The nzTABS mission focuses on examining the biocomplexity of terrestrial ecosystems living in the extreme environments of the Ross Dependency, Antarctica, and building a biocomplexity model linking biodiversity, landscape and environmental factors is an easily understood form.
Our mission question is:
What biological or environmental factors drive terrestrial biocomplexity at any chosen location in the Ross Sea Region of Antarctica?
Answering this question will enable us to determine what limits biocomplexity in different areas and allow us to predict the effects of natural and man-made impacts on these unique and fragile communities. This will help improve our ability to manage and protect the terrestrial ecosystems at the bottom of the world.
Our team of experts from the Universities of Waikato and Canterbury and from around the world brings together exceptional experience in all areas of terrestrial Antarctic biology. Our scientists specialise in a range of disciplines from microbiology and ecology to geomorphology and Geographic Information Systems. By combining our range of skills and knowledge we are able to examine the diverse relationships and drivers of biocomplexity in the unique Dry Valley environment.
Antarctic terrestrial research is going through major changes. Current understanding of these extreme environments is that they are poor in nutrients, with small and simple biology that are ancient and slow growing. Where we have recently applied modern research techniques we find a different story! There are biological systems supposedly thousands of years old, now carbon dated to less than 100 years; and soils once thought to be life-less are found supporting microbial life at levels approaching those of temperate areas.
At each location we visit we use traditional and cutting-edge scientific techniques to examine the biology from visible lichens, mosses and insects to hidden microbes. DNA fingerprinting and barcoding allows us to rapidly assess biodiversity and find links between sites. New genomic approaches that examine entire microbial communities and their functional aspects will provide a comprehensive picture of interrelationships within these communities. Amounts of organic matter and nutrients will be measured and its source determined by stable isotope ratios and molecular identity. This will help us discover the drivers of biodiversity in this cold, dry environment.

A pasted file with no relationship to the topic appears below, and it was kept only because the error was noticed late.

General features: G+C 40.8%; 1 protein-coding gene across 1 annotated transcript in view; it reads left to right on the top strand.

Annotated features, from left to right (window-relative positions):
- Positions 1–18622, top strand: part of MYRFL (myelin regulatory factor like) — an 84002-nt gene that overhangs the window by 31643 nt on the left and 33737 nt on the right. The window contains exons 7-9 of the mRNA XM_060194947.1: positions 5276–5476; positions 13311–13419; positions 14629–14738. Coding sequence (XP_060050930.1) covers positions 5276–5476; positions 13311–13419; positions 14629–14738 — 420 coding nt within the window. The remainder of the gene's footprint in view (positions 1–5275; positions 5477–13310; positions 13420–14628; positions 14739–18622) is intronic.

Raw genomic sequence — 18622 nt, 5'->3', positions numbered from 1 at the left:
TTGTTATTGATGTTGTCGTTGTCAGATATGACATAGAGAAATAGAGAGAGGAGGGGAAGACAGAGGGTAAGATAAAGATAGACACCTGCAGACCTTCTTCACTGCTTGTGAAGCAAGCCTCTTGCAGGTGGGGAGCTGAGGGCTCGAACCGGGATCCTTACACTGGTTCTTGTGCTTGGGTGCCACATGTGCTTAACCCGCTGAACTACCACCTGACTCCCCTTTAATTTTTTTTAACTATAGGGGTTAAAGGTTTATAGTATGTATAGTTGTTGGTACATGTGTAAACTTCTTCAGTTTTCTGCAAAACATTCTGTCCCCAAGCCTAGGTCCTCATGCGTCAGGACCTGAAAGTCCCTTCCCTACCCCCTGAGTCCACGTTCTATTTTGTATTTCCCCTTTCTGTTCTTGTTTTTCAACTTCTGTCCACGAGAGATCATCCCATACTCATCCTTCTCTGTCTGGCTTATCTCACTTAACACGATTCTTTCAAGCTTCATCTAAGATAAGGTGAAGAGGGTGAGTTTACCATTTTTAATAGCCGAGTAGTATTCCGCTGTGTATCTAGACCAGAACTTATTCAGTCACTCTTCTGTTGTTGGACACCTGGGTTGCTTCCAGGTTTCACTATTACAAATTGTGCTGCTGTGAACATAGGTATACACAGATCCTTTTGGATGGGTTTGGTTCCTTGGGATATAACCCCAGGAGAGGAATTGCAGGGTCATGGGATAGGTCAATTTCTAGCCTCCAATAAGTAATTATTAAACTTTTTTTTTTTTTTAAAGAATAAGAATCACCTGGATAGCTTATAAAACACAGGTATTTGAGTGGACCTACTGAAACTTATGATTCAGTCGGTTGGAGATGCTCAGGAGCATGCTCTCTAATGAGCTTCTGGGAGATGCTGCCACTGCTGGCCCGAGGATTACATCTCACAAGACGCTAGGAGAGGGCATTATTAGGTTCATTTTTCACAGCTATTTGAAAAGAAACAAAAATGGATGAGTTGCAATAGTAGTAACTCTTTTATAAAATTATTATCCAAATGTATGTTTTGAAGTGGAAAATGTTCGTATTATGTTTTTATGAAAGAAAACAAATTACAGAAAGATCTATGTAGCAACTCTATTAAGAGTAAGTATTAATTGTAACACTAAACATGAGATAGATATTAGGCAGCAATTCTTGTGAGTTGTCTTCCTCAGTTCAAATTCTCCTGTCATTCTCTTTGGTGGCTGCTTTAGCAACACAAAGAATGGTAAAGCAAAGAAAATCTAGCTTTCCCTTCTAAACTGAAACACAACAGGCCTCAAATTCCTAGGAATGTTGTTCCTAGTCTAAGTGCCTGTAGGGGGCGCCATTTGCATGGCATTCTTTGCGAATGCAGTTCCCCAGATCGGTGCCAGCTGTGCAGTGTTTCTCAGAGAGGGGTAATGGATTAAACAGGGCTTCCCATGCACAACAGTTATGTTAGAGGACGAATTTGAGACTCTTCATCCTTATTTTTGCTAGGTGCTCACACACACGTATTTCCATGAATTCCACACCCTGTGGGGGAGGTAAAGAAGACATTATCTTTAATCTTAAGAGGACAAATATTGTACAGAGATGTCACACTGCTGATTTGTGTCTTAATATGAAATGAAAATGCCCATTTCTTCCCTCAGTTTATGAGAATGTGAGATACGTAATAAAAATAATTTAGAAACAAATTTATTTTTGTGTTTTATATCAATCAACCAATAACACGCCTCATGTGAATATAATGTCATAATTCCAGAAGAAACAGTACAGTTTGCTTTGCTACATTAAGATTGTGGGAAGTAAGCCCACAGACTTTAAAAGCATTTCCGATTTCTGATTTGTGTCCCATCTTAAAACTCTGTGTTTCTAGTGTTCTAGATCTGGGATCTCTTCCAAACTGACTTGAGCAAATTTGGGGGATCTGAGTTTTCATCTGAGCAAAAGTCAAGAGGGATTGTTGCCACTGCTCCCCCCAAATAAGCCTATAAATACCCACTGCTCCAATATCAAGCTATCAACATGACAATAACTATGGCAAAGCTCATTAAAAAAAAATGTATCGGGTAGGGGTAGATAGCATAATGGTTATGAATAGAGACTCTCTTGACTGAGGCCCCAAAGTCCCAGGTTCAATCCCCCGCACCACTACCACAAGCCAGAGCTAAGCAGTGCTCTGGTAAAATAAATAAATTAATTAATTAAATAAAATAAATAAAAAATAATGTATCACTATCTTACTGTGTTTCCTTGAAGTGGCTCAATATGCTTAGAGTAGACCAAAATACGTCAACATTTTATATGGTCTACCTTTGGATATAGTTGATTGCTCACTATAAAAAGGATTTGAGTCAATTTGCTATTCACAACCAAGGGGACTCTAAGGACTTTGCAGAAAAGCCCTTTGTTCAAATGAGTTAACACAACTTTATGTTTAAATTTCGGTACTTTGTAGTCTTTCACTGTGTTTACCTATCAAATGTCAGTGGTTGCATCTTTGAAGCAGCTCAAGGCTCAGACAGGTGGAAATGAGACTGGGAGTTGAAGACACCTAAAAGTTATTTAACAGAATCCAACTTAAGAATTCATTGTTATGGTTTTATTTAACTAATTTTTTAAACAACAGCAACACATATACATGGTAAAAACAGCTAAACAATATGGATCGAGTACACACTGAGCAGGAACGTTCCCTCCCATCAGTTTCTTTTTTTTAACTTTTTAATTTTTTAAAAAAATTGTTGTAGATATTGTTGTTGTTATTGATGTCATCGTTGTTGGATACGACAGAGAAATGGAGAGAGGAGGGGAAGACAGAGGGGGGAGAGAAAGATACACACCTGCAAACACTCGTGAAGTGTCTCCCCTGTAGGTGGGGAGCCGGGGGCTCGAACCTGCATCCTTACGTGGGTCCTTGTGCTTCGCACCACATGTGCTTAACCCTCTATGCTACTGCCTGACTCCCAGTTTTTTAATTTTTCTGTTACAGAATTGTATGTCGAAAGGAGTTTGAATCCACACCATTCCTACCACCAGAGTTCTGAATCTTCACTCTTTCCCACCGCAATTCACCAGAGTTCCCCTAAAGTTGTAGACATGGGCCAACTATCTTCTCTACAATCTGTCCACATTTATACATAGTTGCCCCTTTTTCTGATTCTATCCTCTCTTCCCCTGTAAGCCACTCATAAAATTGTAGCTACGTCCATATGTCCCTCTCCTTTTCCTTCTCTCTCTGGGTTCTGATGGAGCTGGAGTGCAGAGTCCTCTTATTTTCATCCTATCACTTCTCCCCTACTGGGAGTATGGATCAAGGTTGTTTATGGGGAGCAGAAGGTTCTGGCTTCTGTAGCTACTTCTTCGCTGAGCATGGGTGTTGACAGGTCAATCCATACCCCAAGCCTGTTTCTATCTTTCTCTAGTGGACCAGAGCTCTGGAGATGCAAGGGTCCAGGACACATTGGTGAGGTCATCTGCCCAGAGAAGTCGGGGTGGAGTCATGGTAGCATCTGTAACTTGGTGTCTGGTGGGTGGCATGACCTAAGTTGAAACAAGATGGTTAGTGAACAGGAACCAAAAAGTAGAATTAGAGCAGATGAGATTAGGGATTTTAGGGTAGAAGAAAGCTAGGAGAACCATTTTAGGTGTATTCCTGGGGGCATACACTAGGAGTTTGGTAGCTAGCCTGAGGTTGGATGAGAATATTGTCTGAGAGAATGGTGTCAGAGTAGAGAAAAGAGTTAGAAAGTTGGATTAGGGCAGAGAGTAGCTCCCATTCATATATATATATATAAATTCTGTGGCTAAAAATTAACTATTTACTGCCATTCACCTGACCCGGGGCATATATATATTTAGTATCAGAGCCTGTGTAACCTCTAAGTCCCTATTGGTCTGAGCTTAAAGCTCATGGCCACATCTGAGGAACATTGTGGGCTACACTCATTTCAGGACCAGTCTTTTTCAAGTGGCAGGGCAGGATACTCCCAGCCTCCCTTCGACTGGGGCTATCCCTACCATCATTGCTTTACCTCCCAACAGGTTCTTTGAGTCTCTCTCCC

The information on biodiversity, landscape and environmental factors can then be modeled using Geographic Information Systems (GIS). This modelling will not only show the location of the biology but also identify the key species and factors controlling distribution. Knowledge of what determines present biocomplexity will help us to predict the effects of climate change and other global, regional and local impacts.
..An Example of the Model Created Using GIS..
To find out all about how this mission is being carried out in the field, read through our project.